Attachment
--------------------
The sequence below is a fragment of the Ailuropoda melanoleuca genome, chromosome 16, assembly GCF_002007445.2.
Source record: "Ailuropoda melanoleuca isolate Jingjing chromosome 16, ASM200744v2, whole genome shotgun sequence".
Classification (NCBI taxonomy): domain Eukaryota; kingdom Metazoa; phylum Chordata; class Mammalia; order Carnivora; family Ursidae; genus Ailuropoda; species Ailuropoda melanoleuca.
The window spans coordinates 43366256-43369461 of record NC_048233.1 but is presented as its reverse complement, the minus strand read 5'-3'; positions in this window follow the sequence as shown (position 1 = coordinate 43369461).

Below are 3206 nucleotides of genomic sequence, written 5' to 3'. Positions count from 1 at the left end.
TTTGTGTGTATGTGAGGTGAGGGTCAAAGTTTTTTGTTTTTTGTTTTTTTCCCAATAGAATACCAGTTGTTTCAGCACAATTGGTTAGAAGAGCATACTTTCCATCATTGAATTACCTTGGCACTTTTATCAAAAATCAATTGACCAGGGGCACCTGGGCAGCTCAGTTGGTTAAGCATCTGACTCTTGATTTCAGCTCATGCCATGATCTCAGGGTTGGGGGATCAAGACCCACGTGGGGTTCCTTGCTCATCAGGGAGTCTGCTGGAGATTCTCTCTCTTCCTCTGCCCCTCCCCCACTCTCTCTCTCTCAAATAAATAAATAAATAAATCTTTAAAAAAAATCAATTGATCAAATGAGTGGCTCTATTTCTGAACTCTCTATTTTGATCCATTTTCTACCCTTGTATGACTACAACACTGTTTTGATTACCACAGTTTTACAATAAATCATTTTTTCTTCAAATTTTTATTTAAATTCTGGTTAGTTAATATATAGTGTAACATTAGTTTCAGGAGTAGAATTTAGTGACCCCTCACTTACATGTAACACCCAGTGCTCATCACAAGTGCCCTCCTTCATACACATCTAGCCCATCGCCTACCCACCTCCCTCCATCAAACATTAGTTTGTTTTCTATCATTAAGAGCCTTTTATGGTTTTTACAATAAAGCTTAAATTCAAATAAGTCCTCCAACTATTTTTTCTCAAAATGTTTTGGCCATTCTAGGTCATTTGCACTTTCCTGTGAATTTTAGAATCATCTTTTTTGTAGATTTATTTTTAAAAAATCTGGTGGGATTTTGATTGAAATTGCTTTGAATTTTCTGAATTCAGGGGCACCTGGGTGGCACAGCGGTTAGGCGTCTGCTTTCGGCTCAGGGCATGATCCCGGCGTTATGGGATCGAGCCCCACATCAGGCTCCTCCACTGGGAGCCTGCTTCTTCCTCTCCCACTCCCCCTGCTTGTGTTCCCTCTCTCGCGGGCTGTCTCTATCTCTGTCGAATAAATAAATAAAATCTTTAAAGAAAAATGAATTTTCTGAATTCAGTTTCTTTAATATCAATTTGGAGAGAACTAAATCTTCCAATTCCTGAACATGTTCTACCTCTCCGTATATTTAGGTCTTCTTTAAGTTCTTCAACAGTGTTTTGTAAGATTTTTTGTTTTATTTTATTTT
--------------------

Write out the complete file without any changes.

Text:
The sequence below is a fragment of the Ailuropoda melanoleuca genome, chromosome 16, assembly GCF_002007445.2.
Source record: "Ailuropoda melanoleuca isolate Jingjing chromosome 16, ASM200744v2, whole genome shotgun sequence".
Classification (NCBI taxonomy): domain Eukaryota; kingdom Metazoa; phylum Chordata; class Mammalia; order Carnivora; family Ursidae; genus Ailuropoda; species Ailuropoda melanoleuca.
The window spans coordinates 43366256-43369461 of record NC_048233.1 but is presented as its reverse complement, the minus strand read 5'-3'; positions in this window follow the sequence as shown (position 1 = coordinate 43369461).

Below are 3206 nucleotides of genomic sequence, written 5' to 3'. Positions count from 1 at the left end.
TTTGTGTGTATGTGAGGTGAGGGTCAAAGTTTTTTGTTTTTTGTTTTTTTCCCAATAGAATACCAGTTGTTTCAGCACAATTGGTTAGAAGAGCATACTTTCCATCATTGAATTACCTTGGCACTTTTATCAAAAATCAATTGACCAGGGGCACCTGGGCAGCTCAGTTGGTTAAGCATCTGACTCTTGATTTCAGCTCATGCCATGATCTCAGGGTTGGGGGATCAAGACCCACGTGGGGTTCCTTGCTCATCAGGGAGTCTGCTGGAGATTCTCTCTCTTCCTCTGCCCCTCCCCCACTCTCTCTCTCTCAAATAAATAAATAAATAAATCTTTAAAAAAAATCAATTGATCAAATGAGTGGCTCTATTTCTGAACTCTCTATTTTGATCCATTTTCTACCCTTGTATGACTACAACACTGTTTTGATTACCACAGTTTTACAATAAATCATTTTTTCTTCAAATTTTTATTTAAATTCTGGTTAGTTAATATATAGTGTAACATTAGTTTCAGGAGTAGAATTTAGTGACCCCTCACTTACATGTAACACCCAGTGCTCATCACAAGTGCCCTCCTTCATACACATCTAGCCCATCGCCTACCCACCTCCCTCCATCAAACATTAGTTTGTTTTCTATCATTAAGAGCCTTTTATGGTTTTTACAATAAAGCTTAAATTCAAATAAGTCCTCCAACTATTTTTTCTCAAAATGTTTTGGCCATTCTAGGTCATTTGCACTTTCCTGTGAATTTTAGAATCATCTTTTTTGTAGATTTATTTTTAAAAAATCTGGTGGGATTTTGATTGAAATTGCTTTGAATTTTCTGAATTCAGGGGCACCTGGGTGGCACAGCGGTTAGGCGTCTGCTTTCGGCTCAGGGCATGATCCCGGCGTTATGGGATCGAGCCCCACATCAGGCTCCTCCACTGGGAGCCTGCTTCTTCCTCTCCCACTCCCCCTGCTTGTGTTCCCTCTCTCGCGGGCTGTCTCTATCTCTGTCGAATAAATAAATAAAATCTTTAAAGAAAAATGAATTTTCTGAATTCAGTTTCTTTAATATCAATTTGGAGAGAACTAAATCTTCCAATTCCTGAACATGTTCTACCTCTCCGTATATTTAGGTCTTCTTTAAGTTCTTCAACAGTGTTTTGTAAGATTTTTTGTTTTATTTTATTTT